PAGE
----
TSURUOKA: Right. For me, the hardest part about making this film was trying to understand the storyboards in my own way so that I could order the music. I couldn’t do it the way I would read normal storyboards. I’ve been doing this for nearly 30 years, and usually when I flip through storyboards, I can more or less get a sense of the rhythm, the scale of the music, and where to insert songs. That much I can grasp. But in Inu Curry’s case, nothing I’d master till now worked for me, and I also had no idea what the visuals would look like in action. First, I figured out what was going to happen in each scene to find a way to grasp the overall story – “OK, that’s what’s going on here,” – and only after that I was able to get a feel for the rhythm and scale.
After you’d seen the finished film, what was your personal opinion?
TSURUOKA: I’ve been working on Madoka Magica since the TV series, so in some ways I was just following a pattern, but on one hand it felt like a renewal; it really did have the atmosphere of a “New Chapter (Rebellion).” In particular, I felt that we were able to match the music to the film. As for the transformation scenes, I’m impressed that Ms. Kajiura was able to match the music up so perfectly, I was flabbergasted.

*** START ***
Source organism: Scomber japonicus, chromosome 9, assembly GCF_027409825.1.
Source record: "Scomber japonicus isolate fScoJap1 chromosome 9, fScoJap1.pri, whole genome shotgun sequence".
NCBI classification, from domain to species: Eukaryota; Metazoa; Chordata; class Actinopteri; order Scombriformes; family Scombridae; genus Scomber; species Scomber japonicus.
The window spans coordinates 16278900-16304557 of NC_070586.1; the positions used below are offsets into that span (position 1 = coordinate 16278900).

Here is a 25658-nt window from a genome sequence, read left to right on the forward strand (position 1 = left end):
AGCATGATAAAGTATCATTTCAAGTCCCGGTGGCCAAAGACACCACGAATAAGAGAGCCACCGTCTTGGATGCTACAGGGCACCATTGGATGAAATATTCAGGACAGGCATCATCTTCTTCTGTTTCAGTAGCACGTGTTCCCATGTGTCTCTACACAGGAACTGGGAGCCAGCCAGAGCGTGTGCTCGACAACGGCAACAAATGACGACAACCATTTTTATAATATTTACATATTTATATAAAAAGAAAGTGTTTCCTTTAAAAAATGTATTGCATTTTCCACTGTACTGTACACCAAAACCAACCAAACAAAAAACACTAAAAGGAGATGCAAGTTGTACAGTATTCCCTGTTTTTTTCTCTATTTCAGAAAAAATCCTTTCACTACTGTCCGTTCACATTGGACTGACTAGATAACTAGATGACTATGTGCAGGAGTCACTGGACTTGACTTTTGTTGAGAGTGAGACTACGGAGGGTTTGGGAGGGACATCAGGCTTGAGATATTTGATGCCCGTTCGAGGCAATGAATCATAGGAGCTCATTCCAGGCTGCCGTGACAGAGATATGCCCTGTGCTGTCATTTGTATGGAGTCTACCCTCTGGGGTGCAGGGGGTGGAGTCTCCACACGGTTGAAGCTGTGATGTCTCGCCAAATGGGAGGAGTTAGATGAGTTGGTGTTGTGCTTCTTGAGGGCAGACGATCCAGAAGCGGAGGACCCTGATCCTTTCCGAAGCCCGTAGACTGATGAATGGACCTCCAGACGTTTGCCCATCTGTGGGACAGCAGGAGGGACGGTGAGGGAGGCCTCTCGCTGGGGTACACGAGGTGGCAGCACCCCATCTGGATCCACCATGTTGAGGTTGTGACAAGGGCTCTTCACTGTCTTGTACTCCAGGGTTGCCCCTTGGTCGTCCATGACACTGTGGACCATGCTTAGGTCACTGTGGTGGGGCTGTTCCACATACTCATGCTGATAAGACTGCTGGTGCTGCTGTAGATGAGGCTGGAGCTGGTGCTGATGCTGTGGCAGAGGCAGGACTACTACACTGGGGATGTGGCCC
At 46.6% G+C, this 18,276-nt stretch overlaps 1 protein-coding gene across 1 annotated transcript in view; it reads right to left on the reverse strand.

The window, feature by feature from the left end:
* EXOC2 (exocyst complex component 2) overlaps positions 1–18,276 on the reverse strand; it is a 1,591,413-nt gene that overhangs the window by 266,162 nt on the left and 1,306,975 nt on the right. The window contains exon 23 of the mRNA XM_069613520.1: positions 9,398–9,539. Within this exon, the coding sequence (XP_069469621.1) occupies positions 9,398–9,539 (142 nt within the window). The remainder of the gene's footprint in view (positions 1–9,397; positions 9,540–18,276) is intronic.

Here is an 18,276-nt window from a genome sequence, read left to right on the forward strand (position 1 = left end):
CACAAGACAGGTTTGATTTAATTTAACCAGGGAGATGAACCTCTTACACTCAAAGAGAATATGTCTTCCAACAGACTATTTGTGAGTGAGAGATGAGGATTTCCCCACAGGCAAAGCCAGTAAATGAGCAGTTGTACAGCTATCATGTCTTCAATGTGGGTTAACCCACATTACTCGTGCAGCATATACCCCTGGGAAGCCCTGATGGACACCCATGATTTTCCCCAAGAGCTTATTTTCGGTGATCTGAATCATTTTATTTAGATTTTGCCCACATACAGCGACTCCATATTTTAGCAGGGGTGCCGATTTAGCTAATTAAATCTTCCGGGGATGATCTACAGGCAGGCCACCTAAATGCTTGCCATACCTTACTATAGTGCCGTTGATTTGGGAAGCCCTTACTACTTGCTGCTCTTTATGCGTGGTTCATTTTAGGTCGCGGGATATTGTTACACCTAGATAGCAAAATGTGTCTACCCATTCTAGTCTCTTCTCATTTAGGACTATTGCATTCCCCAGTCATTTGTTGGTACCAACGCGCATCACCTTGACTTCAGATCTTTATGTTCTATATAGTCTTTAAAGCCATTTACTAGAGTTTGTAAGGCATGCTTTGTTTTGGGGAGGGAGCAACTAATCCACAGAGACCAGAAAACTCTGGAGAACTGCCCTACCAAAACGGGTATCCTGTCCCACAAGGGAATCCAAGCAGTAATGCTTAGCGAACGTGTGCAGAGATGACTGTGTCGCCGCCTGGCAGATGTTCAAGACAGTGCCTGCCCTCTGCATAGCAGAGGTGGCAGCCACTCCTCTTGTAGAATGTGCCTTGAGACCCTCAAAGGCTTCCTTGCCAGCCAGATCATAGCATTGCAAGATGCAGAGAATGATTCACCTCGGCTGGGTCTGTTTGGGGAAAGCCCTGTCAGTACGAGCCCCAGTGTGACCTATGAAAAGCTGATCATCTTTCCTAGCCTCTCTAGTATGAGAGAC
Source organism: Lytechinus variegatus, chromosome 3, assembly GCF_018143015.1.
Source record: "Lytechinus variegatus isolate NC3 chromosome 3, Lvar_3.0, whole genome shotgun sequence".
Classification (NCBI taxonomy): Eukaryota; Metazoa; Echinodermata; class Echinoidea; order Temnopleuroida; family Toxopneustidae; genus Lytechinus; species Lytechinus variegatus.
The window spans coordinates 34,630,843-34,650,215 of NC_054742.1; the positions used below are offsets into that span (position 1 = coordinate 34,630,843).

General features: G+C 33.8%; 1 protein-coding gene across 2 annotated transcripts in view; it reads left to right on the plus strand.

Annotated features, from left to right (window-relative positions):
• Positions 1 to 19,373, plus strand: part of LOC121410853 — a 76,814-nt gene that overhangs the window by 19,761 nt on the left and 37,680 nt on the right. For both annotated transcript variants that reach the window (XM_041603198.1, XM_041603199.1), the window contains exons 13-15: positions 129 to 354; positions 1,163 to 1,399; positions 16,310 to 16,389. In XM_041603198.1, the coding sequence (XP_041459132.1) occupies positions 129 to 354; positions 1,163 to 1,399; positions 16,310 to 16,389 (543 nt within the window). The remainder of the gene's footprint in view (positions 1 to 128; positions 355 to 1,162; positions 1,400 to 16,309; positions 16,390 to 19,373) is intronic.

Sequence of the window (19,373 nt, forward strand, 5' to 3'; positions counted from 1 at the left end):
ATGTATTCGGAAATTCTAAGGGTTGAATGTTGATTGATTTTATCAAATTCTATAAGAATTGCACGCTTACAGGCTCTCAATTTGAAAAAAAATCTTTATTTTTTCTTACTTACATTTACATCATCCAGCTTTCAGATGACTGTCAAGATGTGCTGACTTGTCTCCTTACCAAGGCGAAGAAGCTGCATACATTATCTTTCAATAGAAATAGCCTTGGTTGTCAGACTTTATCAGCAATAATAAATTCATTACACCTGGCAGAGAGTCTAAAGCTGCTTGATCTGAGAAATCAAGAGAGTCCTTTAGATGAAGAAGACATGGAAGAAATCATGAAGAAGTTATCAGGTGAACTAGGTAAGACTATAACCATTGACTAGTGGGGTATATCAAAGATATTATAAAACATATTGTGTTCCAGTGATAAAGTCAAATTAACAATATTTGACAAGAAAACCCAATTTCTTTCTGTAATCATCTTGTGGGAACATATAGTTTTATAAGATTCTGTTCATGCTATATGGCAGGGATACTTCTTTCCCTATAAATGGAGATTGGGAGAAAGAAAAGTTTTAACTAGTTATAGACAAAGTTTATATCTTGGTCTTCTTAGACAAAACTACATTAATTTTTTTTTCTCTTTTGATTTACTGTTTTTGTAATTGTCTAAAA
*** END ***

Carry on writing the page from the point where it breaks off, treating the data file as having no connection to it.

With the Blu-ray release, it looks like we’ll be able to enjoy the music of the film as well.
TSURUOKA: We deliberately created “secret meanings”, so there might be parts that people won’t understand even if they watch it over and over. But it’s still a fun movie to watch and re-watch, and I’m sure that even those who’ve seen it in the theaters will find new angles and new discoveries by watching it repeatedly.
It’s true that it’s brimming over with information, so even those who’ve seen it in the theaters might not have a good grasp of it all yet.
TSURUOKA: First of all, the way it’s presented visually is incredible, so the first time you watch it, all you can do is just follow those visual expressions with your eyes, and you’re done. But that means that you won’t be able to pay much attention to what we do (laugh), so I hope people re-watch it with this thought in mind: “My eyes are accustomed to it now, so this time let me really hear it.” “Maybe this time I’ll watch the performances”. There are so many little details in this film, so I hope that people don’t simply put it away as a collector’s item, but watch it and enjoy it from time to time.
YOTA TSURUOKA: Animation Sound Director, CEO of Rakuonsha. Has worked on the sound for numerous animated series such as Monogatari Series Second Season, Saki.